Browsing by Subject "Cost-effectiveness"

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  • Pekkarinen, Pirkka T.; Bäcklund, Minna; Efendijev, Ilmar; Raj, Rahul; Folger, Daniel; Litonius, Erik; Laitio, Ruut; Bendel, Stepani; Hoppu, Sanna; Ala-Kokko, Tero; Reinikainen, Matti; Skrifvars, Markus B. (2019)
    BackgroundOrgan dysfunction is common after cardiac arrest and associated with worse short-term outcome, but its impact on long-term outcome and treatment costs is unknown.MethodsWe used nationwide registry data from the intensive care units (ICU) of the five Finnish university hospitals to evaluate the association of 24-h extracerebral Sequential Organ Failure Assessment (24h-EC-SOFA) score with 1-year survival and healthcare-associated costs after cardiac arrest. We included adult cardiac arrest patients treated in the participating ICUs between January 1, 2003, and December 31, 2013. We acquired the confirmed date of death from the Finnish Population Register Centre database and gross 1-year healthcare-associated costs from the hospital billing records and the database of the Finnish Social Insurance Institution.ResultsA total of 5814 patients were included in the study, and 2401 were alive 1year after cardiac arrest. Median (interquartile range (IQR)) 24h-EC-SOFA score was 6 (5-8) in 1-year survivors and 7 (5-10) in non-survivors. In multivariate regression analysis, adjusting for age and prior independency in self-care, the 24h-EC-SOFA score had an odds ratio (OR) of 1.16 (95% confidence interval (CI) 1.14-1.18) per point for 1-year mortality.Median (IQR) healthcare-associated costs in the year after cardiac arrest were Euro47,000 (Euro28,000-75,000) in 1-year survivors and Euro12,000 (Euro6600-25,000) in non-survivors. In a multivariate linear regression model adjusting for age and prior independency in self-care, an increase of one point in the 24h-EC-SOFA score was associated with an increase of Euro170 (95% CI Euro150-190) in the cost per day alive in the year after cardiac arrest. In the same model, an increase of one point in the 24h-EC-SOFA score was associated with an increase of Euro4400 (95% CI Euro3300-5500) in the total healthcare-associated costs in 1-year survivors.ConclusionsExtracerebral organ dysfunction is associated with long-term outcome and gross healthcare-associated costs of ICU-treated cardiac arrest patients. It should be considered when assessing interventions to improve outcomes and optimize the use of resources in these patients.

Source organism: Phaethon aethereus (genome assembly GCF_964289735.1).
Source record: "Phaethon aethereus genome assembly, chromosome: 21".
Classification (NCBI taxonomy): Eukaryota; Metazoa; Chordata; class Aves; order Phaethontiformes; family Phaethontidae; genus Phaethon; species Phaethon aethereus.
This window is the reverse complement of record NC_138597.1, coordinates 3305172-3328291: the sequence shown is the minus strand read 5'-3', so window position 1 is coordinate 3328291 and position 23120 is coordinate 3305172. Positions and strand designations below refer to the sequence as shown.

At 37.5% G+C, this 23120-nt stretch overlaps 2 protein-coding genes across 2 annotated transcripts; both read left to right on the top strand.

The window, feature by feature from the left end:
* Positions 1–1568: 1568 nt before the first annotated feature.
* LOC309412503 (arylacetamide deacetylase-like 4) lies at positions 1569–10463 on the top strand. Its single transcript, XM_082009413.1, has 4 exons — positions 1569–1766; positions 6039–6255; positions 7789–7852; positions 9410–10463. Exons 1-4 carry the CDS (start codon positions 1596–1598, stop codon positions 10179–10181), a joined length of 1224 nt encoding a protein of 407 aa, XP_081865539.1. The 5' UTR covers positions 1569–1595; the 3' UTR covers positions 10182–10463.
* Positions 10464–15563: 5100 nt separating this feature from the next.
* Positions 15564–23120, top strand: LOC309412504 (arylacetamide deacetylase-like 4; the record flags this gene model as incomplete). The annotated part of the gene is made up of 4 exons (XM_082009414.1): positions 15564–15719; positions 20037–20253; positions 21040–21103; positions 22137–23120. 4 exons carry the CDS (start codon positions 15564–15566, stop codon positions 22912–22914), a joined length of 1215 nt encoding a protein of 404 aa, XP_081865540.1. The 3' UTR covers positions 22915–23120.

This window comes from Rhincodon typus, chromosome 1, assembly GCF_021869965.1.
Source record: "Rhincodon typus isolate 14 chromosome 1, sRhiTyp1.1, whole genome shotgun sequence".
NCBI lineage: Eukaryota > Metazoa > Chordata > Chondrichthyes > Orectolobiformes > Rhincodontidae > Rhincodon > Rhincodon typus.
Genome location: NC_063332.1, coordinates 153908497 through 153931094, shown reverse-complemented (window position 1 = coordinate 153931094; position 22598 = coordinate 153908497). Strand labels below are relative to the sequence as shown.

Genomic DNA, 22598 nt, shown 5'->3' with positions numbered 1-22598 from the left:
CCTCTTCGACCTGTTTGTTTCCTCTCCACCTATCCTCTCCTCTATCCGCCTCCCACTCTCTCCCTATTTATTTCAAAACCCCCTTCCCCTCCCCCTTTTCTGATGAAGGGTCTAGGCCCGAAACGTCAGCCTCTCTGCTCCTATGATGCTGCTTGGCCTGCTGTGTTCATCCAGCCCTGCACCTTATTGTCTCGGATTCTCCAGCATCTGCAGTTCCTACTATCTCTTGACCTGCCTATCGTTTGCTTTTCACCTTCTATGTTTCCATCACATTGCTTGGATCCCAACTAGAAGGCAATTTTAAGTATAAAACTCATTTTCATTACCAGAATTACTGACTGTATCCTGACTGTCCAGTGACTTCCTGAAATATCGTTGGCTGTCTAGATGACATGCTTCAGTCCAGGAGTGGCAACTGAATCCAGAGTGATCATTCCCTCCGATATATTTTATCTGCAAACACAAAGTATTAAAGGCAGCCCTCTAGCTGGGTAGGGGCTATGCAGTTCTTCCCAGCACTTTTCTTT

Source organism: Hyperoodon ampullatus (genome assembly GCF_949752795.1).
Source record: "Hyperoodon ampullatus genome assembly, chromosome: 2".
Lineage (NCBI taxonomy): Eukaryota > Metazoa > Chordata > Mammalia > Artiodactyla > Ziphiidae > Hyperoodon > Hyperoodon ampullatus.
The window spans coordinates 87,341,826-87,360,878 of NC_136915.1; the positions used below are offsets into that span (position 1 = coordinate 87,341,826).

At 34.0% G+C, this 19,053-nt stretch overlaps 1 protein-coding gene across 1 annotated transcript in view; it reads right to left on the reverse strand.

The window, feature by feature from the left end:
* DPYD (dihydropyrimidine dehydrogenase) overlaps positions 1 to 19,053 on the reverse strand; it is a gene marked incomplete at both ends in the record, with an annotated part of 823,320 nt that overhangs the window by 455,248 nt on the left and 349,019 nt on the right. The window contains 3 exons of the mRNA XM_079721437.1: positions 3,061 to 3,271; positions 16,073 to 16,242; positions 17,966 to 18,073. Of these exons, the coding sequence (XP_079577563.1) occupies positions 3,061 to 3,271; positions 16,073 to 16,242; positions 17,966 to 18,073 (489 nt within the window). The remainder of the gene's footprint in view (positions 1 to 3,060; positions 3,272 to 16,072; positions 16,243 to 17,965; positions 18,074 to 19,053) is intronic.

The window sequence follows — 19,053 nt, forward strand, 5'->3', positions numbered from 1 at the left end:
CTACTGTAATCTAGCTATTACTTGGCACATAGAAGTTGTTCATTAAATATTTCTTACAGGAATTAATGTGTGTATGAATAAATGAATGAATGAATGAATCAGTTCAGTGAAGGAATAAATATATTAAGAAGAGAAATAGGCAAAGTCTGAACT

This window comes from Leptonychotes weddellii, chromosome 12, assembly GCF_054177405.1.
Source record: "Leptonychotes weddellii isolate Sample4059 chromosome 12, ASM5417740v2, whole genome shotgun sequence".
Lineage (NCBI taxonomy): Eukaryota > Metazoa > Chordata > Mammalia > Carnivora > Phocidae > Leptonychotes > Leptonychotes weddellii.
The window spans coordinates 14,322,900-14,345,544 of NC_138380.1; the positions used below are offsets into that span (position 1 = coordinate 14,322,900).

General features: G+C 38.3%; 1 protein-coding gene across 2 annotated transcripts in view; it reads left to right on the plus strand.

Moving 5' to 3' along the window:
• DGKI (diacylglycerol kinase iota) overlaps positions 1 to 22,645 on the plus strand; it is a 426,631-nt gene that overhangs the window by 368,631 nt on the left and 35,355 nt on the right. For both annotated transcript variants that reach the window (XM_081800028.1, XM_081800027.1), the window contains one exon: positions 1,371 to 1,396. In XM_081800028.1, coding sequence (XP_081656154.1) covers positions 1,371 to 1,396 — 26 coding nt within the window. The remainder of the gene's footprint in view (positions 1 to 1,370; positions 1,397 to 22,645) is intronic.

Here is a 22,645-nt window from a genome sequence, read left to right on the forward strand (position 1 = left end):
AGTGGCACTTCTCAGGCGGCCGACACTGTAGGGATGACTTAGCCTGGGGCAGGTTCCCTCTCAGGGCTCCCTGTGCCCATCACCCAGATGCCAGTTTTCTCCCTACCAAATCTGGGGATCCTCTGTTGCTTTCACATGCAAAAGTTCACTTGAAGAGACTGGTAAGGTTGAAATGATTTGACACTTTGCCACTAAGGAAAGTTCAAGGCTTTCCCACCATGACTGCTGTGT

• Pekkarinen, Pirkka T; Bäcklund, Minna; Efendijev, Ilmar; Raj, Rahul; Folger, Daniel; Litonius, Erik; Laitio, Ruut; Bendel, Stepani; Hoppu, Sanna; Ala-Kokko, Tero; Reinikainen, Matti; Skrifvars, Markus B. (BioMed Central, 2019)
    Abstract Background Organ dysfunction is common after cardiac arrest and associated with worse short-term outcome, but its impact on long-term outcome and treatment costs is unknown. Methods We used nationwide registry data from the intensive care units (ICU) of the five Finnish university hospitals to evaluate the association of 24-h extracerebral Sequential Organ Failure Assessment (24h-EC-SOFA) score with 1-year survival and healthcare-associated costs after cardiac arrest. We included adult cardiac arrest patients treated in the participating ICUs between January 1, 2003, and December 31, 2013. We acquired the confirmed date of death from the Finnish Population Register Centre database and gross 1-year healthcare-associated costs from the hospital billing records and the database of the Finnish Social Insurance Institution. Results A total of 5814 patients were included in the study, and 2401 were alive 1 year after cardiac arrest. Median (interquartile range (IQR)) 24h-EC-SOFA score was 6 (5–8) in 1-year survivors and 7 (5–10) in non-survivors. In multivariate regression analysis, adjusting for age and prior independency in self-care, the 24h-EC-SOFA score had an odds ratio (OR) of 1.16 (95% confidence interval (CI) 1.14–1.18) per point for 1-year mortality. Median (IQR) healthcare-associated costs in the year after cardiac arrest were €47,000 (€28,000–75,000) in 1-year survivors and €12,000 (€6600–25,000) in non-survivors. In a multivariate linear regression model adjusting for age and prior independency in self-care, an increase of one point in the 24h-EC-SOFA score was associated with an increase of €170 (95% CI €150–190) in the cost per day alive in the year after cardiac arrest. In the same model, an increase of one point in the 24h-EC-SOFA score was associated with an increase of €4400 (95% CI €3300–5500) in the total healthcare-associated costs in 1-year survivors. Conclusions Extracerebral organ dysfunction is associated with long-term outcome and gross healthcare-associated costs of ICU-treated cardiac arrest patients. It should be considered when assessing interventions to improve outcomes and optimize the use of resources in these patients.